"So there you have it, folks. A young woman tragically denied a job. An old man forced to do back breaking labour. By what? Minimum wage laws! But aren't they good laws? Aren't they *meant* to help us?"

Cut to Bryan talking about how MWL were meant to keep out minorities.

And scene.

Frank Annecchini writes:

How about an approach that compares the ZMP worker at minimum wage to a machine? The best example I have is that when I was in high school in the late 70's I was able to work at McDonald's making fries and shakes for minimum wage. Back then, it was one person's job to only make fries and shakes. Now, go to a modern McDonald's and you will see an automated french fry cooker and automated shake maker that are operated by the cashiers. The higher the minimum wage, the easier it is for business owners to substitute machines for people. So the argument is which do you prefer - employed people or employed machines?

F. Lynx Pardinus writes:

@Doug That certainly doesn't sound like any version of the technology world I've worked in. It's just as full of massive egos and incredible biases as any other field.

Jay writes:

"Such a basic human impulse (greed), that we all have by the way....

Still, I can't see this working. Most Feeling people would feel angry about greedy business owners"

You just lost every Feeling Lib/Prog on that statement period. Go over to HuffPo or Slate and test it out. You will not find a single Lib/Prog that will admit that they (or President Obama or Harry Reid, etc) are greedy.

*The theory on the other side being greedy but not me is not unique to Dems - it applies to Republicans/Libertarians/etc too just not for this topic.

nazgulnarsil writes:

I don't see a mention of the homeless in yesterday's thread. The most common scenario I am familiar with is that of homeless people (illegally) doing a bit of cleaning or sign holding for a business in exchange for a meal. Should a restaurant owner be fined and possibly imprisoned for doing this?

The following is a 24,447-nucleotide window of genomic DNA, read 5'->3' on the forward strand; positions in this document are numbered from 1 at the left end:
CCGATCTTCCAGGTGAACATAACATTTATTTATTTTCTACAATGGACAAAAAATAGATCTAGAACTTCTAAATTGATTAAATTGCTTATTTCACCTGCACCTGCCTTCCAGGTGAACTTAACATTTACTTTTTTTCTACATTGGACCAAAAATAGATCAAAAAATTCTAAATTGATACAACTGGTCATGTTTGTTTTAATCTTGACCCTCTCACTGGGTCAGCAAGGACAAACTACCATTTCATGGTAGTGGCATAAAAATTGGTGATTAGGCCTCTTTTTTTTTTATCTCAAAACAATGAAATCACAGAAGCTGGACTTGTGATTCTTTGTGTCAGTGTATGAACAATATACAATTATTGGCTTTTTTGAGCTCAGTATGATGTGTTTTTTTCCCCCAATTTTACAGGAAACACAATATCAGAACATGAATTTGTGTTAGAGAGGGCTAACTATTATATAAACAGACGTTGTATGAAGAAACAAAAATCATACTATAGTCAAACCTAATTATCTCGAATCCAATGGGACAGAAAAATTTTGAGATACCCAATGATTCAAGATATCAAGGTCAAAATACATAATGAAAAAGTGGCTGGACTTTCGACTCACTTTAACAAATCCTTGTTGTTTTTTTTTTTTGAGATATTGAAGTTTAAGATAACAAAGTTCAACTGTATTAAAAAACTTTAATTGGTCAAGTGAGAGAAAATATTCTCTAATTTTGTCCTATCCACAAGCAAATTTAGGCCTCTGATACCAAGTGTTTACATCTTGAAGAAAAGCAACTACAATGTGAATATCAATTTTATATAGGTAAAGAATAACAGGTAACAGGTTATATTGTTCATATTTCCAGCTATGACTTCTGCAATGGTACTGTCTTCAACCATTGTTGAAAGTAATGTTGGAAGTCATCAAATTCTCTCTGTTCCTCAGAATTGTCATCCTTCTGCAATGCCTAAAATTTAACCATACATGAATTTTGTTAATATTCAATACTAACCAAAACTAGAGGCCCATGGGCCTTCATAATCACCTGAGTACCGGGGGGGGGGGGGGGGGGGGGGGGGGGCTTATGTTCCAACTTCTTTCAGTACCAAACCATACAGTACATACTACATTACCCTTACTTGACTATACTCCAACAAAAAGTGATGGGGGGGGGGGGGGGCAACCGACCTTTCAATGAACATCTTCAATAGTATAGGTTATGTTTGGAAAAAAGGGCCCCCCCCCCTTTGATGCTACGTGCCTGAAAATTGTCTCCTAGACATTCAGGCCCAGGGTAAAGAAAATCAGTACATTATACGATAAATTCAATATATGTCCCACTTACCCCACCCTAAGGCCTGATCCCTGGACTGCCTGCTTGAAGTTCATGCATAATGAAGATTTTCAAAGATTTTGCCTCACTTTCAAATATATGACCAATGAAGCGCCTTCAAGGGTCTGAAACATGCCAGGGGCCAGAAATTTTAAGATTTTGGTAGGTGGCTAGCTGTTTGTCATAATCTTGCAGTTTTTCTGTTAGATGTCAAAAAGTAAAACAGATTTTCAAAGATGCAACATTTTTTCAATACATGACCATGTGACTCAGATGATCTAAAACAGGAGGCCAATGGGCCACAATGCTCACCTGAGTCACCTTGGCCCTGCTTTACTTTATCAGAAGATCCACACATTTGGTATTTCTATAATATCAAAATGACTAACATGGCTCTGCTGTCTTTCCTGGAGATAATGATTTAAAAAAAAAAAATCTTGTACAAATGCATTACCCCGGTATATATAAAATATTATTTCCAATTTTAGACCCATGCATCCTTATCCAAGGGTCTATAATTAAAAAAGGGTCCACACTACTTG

Jay writes:


Feeling Liberal's Response - restaurant owners should give the homeless a meal without expecting a service in return. Taking advantage of the most vulnerable amongst us by using them for slave labor is predatory and inhumane. Remember slaves were compensated with food and shelter. If the restaurant owner was homeless they would want the fortunate to give them things for free too.

andy writes:

There are 40 cashiers in the supermarket earning minimum wage. One of them is a little freak, not exactly liked by the rest, but doing her work. Minimum wage gets raised.

Who gets fired?

(no, the customers will not change the supermarket because of slightly longer queues, because other supermarkets will fire some of their cashiers too and their queues will get slightly longer too)

Doug writes:

@F. Lynx Pardinus,

Technology world may be filled with egos and personal agendas. But have you ever heard of a project's success or acceptance hinging on whether you can sell it to Oprah?

Say I was arguing for a change in some feature to SQL caching policy, but the only way I could get it accepted is if I could explain it to a crowd of emotionally loaded sub-100-IQ untrained laymen who are instinctually hostile to it.